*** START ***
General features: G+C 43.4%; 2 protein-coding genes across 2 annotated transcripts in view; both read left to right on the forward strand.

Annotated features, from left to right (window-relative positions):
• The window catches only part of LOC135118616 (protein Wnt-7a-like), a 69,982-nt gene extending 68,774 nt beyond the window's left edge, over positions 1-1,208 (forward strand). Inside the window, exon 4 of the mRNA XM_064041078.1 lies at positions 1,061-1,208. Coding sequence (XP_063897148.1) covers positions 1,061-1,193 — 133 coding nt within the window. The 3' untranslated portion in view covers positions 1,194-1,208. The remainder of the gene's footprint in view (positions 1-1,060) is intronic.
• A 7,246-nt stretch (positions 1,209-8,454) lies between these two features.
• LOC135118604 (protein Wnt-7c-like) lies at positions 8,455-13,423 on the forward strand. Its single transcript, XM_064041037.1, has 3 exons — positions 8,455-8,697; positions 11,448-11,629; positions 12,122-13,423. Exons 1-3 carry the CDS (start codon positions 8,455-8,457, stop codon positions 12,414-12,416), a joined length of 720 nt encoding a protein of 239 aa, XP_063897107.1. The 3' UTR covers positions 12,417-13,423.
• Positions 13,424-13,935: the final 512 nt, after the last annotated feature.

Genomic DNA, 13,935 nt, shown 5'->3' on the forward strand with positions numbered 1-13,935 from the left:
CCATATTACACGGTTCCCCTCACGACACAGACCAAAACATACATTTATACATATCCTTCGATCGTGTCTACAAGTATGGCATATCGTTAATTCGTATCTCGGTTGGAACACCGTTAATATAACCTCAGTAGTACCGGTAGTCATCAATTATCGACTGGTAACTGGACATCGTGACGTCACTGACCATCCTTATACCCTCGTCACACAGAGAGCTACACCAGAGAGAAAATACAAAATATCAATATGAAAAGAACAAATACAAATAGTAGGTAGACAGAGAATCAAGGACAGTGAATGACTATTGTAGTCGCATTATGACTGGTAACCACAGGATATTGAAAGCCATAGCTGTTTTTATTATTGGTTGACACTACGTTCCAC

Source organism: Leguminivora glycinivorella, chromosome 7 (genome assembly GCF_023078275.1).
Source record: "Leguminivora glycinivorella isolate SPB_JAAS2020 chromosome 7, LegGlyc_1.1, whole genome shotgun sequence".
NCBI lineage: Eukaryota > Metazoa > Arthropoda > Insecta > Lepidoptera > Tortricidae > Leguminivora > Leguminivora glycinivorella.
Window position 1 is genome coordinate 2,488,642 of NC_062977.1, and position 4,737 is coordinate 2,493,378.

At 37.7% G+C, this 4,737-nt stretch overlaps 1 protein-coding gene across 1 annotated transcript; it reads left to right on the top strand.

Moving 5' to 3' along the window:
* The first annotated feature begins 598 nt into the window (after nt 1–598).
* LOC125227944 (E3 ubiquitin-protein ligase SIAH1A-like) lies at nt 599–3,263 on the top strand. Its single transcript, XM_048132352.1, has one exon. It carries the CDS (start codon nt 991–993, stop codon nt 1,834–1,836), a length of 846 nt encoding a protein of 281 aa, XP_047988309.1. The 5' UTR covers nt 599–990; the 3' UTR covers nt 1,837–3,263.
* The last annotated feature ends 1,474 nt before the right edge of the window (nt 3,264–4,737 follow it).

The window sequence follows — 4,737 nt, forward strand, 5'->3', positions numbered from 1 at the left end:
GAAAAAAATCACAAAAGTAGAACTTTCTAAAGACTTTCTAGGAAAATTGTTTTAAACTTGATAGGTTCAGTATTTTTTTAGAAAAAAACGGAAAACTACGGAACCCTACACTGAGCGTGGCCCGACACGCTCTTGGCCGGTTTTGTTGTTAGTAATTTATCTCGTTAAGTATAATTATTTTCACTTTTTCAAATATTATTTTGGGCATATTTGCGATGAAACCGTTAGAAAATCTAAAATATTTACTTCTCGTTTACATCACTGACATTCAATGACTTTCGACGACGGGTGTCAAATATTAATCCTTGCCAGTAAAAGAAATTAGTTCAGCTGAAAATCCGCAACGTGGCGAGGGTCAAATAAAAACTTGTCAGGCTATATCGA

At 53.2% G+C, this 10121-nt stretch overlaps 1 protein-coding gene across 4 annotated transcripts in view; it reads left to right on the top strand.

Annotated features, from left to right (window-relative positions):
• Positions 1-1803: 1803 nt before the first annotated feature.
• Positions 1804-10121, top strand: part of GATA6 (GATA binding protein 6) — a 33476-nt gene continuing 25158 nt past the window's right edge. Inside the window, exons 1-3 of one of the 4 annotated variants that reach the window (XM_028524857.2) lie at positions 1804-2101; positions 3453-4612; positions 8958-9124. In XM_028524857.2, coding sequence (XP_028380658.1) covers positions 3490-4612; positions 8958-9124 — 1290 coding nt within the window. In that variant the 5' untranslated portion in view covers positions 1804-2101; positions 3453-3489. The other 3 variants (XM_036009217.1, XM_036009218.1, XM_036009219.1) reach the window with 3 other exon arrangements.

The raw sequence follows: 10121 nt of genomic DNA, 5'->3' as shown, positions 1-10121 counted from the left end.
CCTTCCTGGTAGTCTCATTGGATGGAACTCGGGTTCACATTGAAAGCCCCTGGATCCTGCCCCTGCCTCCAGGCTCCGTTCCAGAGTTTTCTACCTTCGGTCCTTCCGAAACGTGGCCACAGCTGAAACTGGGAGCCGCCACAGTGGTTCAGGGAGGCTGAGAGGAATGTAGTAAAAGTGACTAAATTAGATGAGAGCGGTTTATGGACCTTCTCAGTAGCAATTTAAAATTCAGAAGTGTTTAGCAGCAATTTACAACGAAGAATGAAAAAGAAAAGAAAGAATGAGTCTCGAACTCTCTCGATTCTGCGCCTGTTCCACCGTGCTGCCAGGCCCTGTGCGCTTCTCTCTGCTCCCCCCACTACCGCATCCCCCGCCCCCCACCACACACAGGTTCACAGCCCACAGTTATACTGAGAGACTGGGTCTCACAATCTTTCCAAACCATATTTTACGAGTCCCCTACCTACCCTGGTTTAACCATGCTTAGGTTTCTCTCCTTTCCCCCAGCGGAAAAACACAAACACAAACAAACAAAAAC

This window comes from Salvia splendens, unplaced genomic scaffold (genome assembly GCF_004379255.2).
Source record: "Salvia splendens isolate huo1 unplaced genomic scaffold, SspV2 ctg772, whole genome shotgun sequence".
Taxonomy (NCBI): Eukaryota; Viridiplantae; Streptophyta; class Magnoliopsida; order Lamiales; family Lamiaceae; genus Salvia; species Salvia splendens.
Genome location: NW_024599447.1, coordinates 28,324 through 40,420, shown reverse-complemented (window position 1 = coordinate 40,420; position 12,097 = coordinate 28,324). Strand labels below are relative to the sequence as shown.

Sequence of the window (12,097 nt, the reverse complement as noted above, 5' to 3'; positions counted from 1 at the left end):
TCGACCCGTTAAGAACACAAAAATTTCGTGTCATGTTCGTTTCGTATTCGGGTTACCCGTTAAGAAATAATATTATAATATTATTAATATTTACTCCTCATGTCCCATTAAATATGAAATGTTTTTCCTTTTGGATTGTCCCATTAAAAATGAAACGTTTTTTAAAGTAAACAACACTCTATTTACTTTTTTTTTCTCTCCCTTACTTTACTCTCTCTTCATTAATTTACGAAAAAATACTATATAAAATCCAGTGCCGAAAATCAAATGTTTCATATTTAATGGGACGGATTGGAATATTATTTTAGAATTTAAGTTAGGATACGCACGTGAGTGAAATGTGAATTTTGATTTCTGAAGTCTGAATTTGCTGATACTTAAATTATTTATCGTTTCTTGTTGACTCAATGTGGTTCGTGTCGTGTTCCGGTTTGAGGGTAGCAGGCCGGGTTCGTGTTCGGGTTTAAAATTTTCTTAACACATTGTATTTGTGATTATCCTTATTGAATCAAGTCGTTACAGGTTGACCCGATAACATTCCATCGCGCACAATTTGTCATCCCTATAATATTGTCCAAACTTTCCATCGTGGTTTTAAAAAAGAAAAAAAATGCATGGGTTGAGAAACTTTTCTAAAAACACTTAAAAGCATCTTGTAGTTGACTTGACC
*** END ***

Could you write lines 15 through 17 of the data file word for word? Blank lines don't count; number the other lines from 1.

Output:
* The first annotated feature begins 598 nt into the window (after nt 1–598).
* LOC125227944 (E3 ubiquitin-protein ligase SIAH1A-like) lies at nt 599–3,263 on the top strand. Its single transcript, XM_048132352.1, has one exon. It carries the CDS (start codon nt 991–993, stop codon nt 1,834–1,836), a length of 846 nt encoding a protein of 281 aa, XP_047988309.1. The 5' UTR covers nt 599–990; the 3' UTR covers nt 1,837–3,263.
* The last annotated feature ends 1,474 nt before the right edge of the window (nt 3,264–4,737 follow it).